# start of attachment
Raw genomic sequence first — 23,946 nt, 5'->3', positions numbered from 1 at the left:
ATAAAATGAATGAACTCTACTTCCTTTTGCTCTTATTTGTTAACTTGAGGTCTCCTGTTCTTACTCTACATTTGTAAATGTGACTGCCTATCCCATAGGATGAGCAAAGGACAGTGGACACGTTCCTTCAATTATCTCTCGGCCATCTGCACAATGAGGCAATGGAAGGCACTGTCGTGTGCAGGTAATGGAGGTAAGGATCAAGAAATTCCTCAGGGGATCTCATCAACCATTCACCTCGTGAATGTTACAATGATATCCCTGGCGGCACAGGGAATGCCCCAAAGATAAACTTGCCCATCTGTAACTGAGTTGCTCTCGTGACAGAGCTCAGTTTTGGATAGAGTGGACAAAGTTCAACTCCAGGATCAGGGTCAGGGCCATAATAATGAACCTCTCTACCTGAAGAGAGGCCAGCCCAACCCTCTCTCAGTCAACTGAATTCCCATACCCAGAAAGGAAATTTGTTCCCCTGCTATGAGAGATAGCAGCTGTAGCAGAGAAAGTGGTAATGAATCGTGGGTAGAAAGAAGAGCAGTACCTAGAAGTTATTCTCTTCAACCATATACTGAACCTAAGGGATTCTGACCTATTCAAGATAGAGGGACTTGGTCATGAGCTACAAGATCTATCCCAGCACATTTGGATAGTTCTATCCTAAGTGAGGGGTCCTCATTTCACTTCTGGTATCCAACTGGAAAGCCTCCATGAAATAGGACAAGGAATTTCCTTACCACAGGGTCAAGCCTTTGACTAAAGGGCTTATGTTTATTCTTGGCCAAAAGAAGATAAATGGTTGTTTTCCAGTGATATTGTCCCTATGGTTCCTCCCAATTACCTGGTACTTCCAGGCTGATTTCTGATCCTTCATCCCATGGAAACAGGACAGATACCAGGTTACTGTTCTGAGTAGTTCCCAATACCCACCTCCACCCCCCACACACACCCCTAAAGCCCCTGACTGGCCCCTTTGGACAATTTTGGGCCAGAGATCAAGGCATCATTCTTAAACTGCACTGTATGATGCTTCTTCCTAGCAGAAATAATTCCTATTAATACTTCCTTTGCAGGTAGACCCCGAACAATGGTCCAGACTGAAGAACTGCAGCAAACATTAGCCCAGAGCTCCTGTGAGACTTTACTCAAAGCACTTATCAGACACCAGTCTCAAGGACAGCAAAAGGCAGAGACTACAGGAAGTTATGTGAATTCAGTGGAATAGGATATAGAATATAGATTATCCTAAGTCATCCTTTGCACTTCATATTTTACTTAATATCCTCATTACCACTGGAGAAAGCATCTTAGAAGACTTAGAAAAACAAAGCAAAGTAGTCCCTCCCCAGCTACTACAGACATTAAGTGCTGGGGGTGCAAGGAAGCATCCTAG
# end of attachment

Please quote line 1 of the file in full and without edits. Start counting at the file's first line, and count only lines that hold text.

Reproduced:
Raw genomic sequence first — 23,946 nt, 5'->3', positions numbered from 1 at the left: